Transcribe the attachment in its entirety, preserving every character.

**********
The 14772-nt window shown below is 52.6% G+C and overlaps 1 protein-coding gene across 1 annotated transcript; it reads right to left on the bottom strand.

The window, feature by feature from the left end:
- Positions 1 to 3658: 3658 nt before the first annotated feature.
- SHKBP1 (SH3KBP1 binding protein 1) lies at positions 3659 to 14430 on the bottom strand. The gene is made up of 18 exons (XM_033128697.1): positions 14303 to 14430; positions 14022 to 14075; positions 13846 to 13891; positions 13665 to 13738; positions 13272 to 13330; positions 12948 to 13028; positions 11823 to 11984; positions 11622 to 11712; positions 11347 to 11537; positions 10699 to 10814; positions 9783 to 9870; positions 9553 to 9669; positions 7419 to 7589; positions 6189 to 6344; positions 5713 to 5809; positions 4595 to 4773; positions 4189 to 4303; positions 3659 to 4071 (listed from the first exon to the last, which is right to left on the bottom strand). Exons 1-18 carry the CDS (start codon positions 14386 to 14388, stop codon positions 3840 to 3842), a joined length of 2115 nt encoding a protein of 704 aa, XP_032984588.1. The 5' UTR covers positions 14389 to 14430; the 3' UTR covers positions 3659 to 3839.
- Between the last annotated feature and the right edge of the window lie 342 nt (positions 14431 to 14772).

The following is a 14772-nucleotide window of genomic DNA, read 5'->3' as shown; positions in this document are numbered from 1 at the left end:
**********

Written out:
The 14772-nt window shown below is 52.6% G+C and overlaps 1 protein-coding gene across 1 annotated transcript; it reads right to left on the bottom strand.

The window, feature by feature from the left end:
- Positions 1 to 3658: 3658 nt before the first annotated feature.
- SHKBP1 (SH3KBP1 binding protein 1) lies at positions 3659 to 14430 on the bottom strand. The gene is made up of 18 exons (XM_033128697.1): positions 14303 to 14430; positions 14022 to 14075; positions 13846 to 13891; positions 13665 to 13738; positions 13272 to 13330; positions 12948 to 13028; positions 11823 to 11984; positions 11622 to 11712; positions 11347 to 11537; positions 10699 to 10814; positions 9783 to 9870; positions 9553 to 9669; positions 7419 to 7589; positions 6189 to 6344; positions 5713 to 5809; positions 4595 to 4773; positions 4189 to 4303; positions 3659 to 4071 (listed from the first exon to the last, which is right to left on the bottom strand). Exons 1-18 carry the CDS (start codon positions 14386 to 14388, stop codon positions 3840 to 3842), a joined length of 2115 nt encoding a protein of 704 aa, XP_032984588.1. The 5' UTR covers positions 14389 to 14430; the 3' UTR covers positions 3659 to 3839.
- Between the last annotated feature and the right edge of the window lie 342 nt (positions 14431 to 14772).

The following is a 14772-nucleotide window of genomic DNA, read 5'->3' as shown; positions in this document are numbered from 1 at the left end: